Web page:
Former prime minister John Howard, who met the prince several times in an official capacity during his leadership, praised his approach.

    "He had a great sense of humour," Howard said. "He gave short shrift to political correctness when he encountered it, and that endeared him to millions of people."

    Royal biographer AN Wilson believed Prince Philip was misunderstood, and was in fact very funny.

    "They are the kind of jokes a naval officer of a certain age might make. I think [they are] made rather wonderfully," he said.

    And, as Harry Mount of the Spectator magazine wrote: "There's a world of difference between affectionate teasing and malicious teasing".

    "Having seen Prince Philip act in the flesh, I can see it's always affectionate teasing — even if it looks more direct, or even rude, on the page," he wrote.

    "Like most gags, his are better if you are there at the time."

    'You're too fat to be an astronaut'

    But some of Prince Philip's most controversial and withering comments were made about ordinary people — especially women, children and the disabled — who he came across in the course of royal visits.

    To a female solicitor in 1987: "I thought it was against the law for a woman to solicit."

    And to the Scottish Women's Institute he once declared: "British women can't cook."

    Of a 90-year-old wheelchair-bound woman, wrapped in a foil blanket against the cold: "Are they going to put you in the oven next?"

    He told a group of deaf children listening to a steel drum band: "Deaf? If you're near there no wonder you're deaf."

    In 2009, the Queen and Prince Philip met a 15-year-old army cadet who was nearly blinded in an IRA bombing. After the Queen asked him how much he could see, Prince Philip interjected with: "Not a lot, judging by that tie," and pointed to the teenager's chest.

    After meeting a 13-year-old aspiring astronaut who expressed a wish to fly a NOVA rocket: "Well, you'll never fly in it, you're too fat to be an astronaut."

    'Are we going to wear earplugs?'

    At other times, his sharp wit hit celebrity targets, who could probably take the heat.

    In 2001, he asked Elton John about his gold Aston Martin: "Oh, it's you that owns that ghastly car, is it?"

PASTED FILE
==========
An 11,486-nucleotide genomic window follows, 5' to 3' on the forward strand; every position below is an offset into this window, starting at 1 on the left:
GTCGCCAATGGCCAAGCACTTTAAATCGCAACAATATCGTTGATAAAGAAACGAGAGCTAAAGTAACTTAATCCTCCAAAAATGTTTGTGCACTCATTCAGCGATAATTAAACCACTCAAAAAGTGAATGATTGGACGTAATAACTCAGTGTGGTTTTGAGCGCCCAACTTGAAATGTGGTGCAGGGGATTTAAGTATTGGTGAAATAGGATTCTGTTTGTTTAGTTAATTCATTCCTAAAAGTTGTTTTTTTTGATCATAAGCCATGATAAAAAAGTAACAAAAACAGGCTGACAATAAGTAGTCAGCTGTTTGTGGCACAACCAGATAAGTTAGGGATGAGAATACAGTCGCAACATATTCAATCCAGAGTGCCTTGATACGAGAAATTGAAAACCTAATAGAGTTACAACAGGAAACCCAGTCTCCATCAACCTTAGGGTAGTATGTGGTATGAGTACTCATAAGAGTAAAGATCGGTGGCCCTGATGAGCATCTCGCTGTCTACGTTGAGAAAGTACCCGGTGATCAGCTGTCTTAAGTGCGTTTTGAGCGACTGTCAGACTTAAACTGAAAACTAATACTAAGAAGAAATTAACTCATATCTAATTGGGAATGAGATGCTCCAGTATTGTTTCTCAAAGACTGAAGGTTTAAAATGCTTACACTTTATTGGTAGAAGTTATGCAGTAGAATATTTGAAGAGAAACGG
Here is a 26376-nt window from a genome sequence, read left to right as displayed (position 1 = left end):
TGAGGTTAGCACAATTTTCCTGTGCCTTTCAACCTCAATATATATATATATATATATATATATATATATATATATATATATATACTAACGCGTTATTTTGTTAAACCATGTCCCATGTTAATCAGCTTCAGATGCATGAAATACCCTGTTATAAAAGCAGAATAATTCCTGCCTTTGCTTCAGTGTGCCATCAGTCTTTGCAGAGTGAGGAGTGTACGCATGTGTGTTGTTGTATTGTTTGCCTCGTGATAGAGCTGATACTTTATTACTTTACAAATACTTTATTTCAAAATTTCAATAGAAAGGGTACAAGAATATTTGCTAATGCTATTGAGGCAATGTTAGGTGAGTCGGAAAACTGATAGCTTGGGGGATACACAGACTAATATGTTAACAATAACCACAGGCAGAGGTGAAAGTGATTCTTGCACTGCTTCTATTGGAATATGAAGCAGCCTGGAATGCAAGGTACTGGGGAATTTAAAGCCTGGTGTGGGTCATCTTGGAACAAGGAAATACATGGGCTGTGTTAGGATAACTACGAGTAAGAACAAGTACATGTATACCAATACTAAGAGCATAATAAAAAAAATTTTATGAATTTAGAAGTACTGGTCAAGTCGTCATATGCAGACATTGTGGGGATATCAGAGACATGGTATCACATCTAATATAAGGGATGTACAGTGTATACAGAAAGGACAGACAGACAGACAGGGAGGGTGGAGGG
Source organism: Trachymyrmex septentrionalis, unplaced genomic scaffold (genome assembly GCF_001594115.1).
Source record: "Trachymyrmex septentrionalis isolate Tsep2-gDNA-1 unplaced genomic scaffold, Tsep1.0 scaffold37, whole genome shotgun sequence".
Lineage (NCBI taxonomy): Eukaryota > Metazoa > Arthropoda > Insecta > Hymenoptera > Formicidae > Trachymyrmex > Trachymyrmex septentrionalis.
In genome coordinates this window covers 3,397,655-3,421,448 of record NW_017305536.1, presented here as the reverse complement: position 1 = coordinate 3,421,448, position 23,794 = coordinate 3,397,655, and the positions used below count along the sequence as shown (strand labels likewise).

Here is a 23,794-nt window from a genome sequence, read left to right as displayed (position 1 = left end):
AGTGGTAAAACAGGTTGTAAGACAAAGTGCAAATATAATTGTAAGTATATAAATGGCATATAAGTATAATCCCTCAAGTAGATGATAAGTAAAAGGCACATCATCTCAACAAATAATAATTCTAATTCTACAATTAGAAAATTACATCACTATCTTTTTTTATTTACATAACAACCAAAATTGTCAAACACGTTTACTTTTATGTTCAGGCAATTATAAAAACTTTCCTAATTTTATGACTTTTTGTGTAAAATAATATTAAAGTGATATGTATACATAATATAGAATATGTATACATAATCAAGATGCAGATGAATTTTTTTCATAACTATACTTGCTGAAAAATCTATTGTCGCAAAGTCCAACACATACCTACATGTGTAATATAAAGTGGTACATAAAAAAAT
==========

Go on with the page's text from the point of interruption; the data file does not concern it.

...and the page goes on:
Of singer Tom Jones he once said: "It's very difficult at all to see how it is possible to become immensely valuable by singing what I think are the most hideous songs."

    And on hearing that Madonna was to sing the Die Another Day theme, he asked: "Are we going to need earplugs?"

    And then there were the times he snapped at people working at royal events, with the prince not being one to suffer fools lightly.

    In 2015, to a photographer hovering near his table: "Just take the f***ing photo."

    In 1991, to a car park attendant who didn't recognise him, he said: "You bloody silly fool."

    He once cut off BBC journalist Caroline Wyatt after she had asked whether the Queen was enjoying a stay in Paris, with the words "damn fool question".

    At a royal reception at Windsor Castle he asked Simon Kelner, the republican editor of the Independent newspaper: "What are you doing here?"

    "I was invited, sir," he said.

    "Well, you didn't have to come," Prince Philip replied.

    'A late-Victorian who happened to live in the 21st century'

    For many public figures, even those who had been on the world stage for half as long, the question of legacy isn't straightforward.

    How history will judge Prince Philip is open to debate.

    Kathryn Lamontagne from Boston University believed the deep respect many feel for him sits side by side with the controversies.

    "Prince Philip was a late-Victorian who happened to live in the 20th and 21st centuries," she said.

    "His legacy will not be straightforward for many, but what is clear is that he was a stalwart for his wife and the monarchy itself — tradition, resilience, duty."

    © 2021 ABC Australian Broadcasting Corporation. All rights reserved